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Big Ten Confirms Presidents Voted 11-3 To Postpone Football, Fall Sports

The Big Ten officially voted 11-3 to postpone fall sports, including football, due to the coronavirus pandemic, the conference said Monday.

In a written statement, the Big Ten confirmed its presidents and chancellors’ decision exceed the 60% threshold required to do so by the conference’s by-laws. The Big Ten said its leaders voted in favor of postponing the impending fall sports seasons due to medical concerns surrounding the pandemic.

According to The Athletic, Iowa, Nebraska, and Ohio State dissented.

Penn State President Eric Barron and Vice President for Intercollegiate Athletics Sandy Barbour both previously said they supported the decision to postpone fall sports amid the pandemic.

However, Barbour noted the decision will be especially damaging to her department. She estimated Athletics could lose an estimated $100 million in revenue without fall sports, prompting Penn State to implement department-wide pay cuts and potentially furlough employees.

Conference sources told The Athletic a number of factors, including reported shortcomings in schools’ abilities to follow protocols and guidelines, such as contact tracking and testing, played a factor in the vote to postpone sports.

Additionally, a three-month study conducted by an Ohio State doctor found approximately 15% of student-athletes who tested positive for the coronavirus, most of whom experienced few or no symptoms, contracted myocarditis, or inflammation of the heart. The findings were shared with both the Big Ten and the Pac-12, which also voted to postpone, before the decisions were made. The study is currently awaiting peer review.

Earlier this month, Big Ten Commissioner Kevin Warren published a statement doubling-down on the conference’s postponement of fall sports. He said the conversation “will not be revisited.”

“The decision was thorough and deliberative, and based on sound feedback, guidance and advice from medical experts,” Warren wrote in his statement. “Despite the decision to postpone fall sports, we continue our work to find a path forward that creates a healthy and safe environment for all Big Ten student-athletes to compete in the sports they love in a manner that helps to prevent the spread of COVID-19 and protects both student-athletes and the surrounding communities.”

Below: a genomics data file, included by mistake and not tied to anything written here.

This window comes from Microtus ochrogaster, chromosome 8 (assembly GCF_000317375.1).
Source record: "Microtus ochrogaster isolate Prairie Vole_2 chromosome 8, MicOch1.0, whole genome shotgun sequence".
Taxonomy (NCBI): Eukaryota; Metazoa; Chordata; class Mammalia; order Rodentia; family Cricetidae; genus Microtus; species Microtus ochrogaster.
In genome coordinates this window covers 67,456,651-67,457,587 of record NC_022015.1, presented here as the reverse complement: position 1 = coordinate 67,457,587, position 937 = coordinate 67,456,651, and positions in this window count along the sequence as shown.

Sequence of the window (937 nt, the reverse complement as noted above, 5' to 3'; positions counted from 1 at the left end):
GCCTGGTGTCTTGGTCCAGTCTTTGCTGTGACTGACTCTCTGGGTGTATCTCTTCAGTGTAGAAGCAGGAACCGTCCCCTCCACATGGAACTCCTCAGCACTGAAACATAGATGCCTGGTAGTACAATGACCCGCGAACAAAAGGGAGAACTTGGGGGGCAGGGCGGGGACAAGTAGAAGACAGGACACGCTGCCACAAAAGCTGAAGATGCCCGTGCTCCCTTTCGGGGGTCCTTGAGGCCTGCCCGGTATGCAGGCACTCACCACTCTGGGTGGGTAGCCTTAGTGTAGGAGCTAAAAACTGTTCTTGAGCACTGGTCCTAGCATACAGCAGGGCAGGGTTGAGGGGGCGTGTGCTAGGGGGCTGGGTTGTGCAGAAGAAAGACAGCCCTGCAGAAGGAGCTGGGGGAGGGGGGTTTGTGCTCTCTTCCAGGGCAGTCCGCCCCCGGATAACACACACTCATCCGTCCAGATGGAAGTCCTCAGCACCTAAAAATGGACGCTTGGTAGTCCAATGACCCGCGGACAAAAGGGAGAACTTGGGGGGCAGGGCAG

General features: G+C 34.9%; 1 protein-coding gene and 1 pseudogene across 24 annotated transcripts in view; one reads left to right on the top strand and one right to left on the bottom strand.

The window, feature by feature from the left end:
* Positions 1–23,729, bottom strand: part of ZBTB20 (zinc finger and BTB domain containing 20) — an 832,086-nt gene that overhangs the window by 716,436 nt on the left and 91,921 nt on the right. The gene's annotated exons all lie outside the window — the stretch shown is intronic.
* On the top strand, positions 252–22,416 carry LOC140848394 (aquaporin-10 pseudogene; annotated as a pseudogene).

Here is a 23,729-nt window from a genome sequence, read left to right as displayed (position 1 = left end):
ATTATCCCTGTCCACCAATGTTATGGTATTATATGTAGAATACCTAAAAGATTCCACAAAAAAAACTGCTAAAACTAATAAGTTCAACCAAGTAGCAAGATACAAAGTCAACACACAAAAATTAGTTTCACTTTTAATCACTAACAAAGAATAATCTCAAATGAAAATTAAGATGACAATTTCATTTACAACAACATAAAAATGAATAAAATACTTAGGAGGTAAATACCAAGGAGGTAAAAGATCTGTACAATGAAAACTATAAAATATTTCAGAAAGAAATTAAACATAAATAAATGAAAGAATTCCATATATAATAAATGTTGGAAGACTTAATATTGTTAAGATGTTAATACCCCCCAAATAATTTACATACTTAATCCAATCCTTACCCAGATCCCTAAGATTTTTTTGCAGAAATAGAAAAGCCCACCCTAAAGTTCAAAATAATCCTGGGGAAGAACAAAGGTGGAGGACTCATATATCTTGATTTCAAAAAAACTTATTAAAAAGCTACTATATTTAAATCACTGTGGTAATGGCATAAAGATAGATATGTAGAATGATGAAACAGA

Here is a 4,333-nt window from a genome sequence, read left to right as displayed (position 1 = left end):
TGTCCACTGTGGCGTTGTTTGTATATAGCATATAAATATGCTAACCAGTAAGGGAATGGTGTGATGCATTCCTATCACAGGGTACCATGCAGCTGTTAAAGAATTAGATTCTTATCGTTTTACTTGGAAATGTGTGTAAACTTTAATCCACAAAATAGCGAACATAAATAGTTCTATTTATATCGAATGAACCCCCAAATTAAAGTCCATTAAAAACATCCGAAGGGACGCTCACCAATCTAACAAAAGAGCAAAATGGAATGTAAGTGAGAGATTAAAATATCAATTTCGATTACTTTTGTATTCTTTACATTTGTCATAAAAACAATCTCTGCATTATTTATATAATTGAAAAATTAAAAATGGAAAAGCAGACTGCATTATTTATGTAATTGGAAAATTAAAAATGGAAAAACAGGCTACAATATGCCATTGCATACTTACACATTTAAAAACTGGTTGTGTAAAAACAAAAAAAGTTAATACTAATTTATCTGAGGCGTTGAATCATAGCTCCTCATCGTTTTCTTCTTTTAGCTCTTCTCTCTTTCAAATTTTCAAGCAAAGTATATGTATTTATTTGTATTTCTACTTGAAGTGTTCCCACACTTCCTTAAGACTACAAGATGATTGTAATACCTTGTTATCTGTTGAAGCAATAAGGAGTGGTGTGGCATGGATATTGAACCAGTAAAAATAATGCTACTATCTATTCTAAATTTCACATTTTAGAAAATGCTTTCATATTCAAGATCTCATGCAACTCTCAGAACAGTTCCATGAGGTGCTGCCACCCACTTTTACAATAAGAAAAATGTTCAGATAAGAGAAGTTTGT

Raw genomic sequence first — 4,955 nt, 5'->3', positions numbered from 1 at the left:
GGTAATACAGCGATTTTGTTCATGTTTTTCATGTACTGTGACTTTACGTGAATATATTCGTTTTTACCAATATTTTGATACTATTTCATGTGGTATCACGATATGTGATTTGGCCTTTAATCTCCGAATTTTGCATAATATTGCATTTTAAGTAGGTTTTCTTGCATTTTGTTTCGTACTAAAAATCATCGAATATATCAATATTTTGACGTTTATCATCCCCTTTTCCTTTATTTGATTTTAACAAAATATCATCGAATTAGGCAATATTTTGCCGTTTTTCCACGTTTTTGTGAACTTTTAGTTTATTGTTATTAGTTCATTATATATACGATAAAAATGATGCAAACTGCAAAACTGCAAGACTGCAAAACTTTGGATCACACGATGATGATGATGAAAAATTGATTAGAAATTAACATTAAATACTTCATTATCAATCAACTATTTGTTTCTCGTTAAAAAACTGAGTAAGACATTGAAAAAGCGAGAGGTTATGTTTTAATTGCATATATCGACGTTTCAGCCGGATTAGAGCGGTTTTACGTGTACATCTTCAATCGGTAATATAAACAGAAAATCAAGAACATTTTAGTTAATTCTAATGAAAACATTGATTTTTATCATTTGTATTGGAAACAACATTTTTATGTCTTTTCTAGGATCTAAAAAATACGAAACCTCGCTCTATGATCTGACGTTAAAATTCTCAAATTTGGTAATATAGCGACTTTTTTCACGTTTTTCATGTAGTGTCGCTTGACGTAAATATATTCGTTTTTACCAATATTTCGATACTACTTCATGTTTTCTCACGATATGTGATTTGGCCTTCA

He cited virus transmissions rates continuing at an “alarming rate,” uncertainty surrounding long-term effects, and concerns involving contact tracing and social distancing as additional factors behind the postponement.

Last week, eight Nebraska football players filed a lawsuit against the Big Ten over the vote to postpone fall sports. The Big Ten responded to the suit Monday and rejected the players’ claims, noting it voted to postpone in accordance with the conference’s by-laws and based upon medical advice and counsel.

“The facts are clear that there was indeed a vote that far exceeded the 60% threshold, and the decision by the [Council of Presidents and Chancellors] was based on the input of several medical and infectious disease experts in the best interest of the health and wellness of student-athletes and the surrounding communities among the 14 member institutions,” the conference wrote. “The Big Ten asks that the motion be denied.”

The Big Ten added it shares disappointment with students and their families and will continue being transparent as it plans to return to competition when it’s deemed safe.

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About the Author

Matt DiSanto

Matt proudly served as Onward State’s managing editor for two years until graduating from Penn State with distinction in May 2022. Now, he’s off in the real world doing real things. Send him an email ([email protected]) or follow him on Twitter (@mattdisanto_) to stay in touch.

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